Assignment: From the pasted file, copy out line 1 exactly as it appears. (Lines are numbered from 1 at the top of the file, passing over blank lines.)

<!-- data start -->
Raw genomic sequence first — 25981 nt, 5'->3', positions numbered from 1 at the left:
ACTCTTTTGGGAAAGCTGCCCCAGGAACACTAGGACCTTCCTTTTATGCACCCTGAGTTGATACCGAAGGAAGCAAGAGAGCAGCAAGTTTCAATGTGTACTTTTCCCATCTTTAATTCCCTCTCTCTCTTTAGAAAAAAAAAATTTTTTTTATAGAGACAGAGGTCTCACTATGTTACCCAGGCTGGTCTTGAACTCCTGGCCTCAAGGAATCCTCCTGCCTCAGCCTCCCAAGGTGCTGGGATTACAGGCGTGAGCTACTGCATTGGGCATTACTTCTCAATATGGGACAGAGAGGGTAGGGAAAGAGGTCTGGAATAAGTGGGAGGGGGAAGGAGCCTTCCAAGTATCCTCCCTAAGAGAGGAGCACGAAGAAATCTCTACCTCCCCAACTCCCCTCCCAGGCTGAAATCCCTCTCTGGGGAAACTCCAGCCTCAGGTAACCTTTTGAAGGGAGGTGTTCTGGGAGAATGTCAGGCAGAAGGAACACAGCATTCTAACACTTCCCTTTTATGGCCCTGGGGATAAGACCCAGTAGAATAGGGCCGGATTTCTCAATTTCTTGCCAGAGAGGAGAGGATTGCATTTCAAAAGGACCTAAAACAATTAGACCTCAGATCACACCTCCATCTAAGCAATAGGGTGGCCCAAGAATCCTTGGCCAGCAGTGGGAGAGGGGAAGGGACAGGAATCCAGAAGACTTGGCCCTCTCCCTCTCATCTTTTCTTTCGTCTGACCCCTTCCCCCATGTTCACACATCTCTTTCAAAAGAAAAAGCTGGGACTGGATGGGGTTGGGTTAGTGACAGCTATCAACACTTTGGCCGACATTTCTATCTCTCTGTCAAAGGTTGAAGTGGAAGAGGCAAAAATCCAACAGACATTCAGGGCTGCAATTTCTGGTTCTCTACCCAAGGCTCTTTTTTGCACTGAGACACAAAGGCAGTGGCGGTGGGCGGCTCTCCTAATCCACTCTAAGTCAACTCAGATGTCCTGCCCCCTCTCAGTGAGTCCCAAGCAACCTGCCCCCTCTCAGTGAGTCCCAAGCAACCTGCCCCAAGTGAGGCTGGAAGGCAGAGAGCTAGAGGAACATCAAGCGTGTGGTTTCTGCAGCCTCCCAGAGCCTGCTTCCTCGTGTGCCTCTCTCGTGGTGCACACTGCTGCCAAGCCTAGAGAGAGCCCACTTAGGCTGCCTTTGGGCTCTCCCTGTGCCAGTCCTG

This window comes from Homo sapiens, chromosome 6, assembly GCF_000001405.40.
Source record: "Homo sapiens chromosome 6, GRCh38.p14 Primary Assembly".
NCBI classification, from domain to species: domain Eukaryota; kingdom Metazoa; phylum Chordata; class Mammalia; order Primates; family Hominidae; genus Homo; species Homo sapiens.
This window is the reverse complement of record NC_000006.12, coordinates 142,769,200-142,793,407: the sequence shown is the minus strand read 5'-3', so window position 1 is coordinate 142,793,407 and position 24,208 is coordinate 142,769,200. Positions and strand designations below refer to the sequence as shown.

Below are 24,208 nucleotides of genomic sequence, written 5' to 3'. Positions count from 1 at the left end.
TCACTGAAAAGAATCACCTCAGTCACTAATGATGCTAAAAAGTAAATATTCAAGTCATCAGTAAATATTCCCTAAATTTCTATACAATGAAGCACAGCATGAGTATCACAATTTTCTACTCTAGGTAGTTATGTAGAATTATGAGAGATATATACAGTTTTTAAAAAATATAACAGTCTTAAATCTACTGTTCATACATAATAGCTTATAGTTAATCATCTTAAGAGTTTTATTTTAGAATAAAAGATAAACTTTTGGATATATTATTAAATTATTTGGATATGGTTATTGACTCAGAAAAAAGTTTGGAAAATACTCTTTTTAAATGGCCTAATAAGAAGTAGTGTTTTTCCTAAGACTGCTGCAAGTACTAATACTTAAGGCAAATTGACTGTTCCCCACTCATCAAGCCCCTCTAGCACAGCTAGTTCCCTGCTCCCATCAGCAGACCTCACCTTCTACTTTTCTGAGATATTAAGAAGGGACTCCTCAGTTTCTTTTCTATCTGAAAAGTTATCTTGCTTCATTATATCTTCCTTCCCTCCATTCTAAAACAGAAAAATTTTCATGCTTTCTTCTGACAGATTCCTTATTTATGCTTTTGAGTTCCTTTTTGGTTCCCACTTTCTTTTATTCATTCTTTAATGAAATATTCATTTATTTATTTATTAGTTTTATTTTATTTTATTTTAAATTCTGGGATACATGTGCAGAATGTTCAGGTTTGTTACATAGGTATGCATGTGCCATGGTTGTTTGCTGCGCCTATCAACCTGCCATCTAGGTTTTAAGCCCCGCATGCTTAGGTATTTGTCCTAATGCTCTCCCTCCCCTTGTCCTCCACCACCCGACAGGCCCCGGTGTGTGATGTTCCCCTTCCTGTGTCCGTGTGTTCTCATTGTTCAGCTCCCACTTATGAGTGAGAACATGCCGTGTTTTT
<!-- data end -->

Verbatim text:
Raw genomic sequence first — 25981 nt, 5'->3', positions numbered from 1 at the left: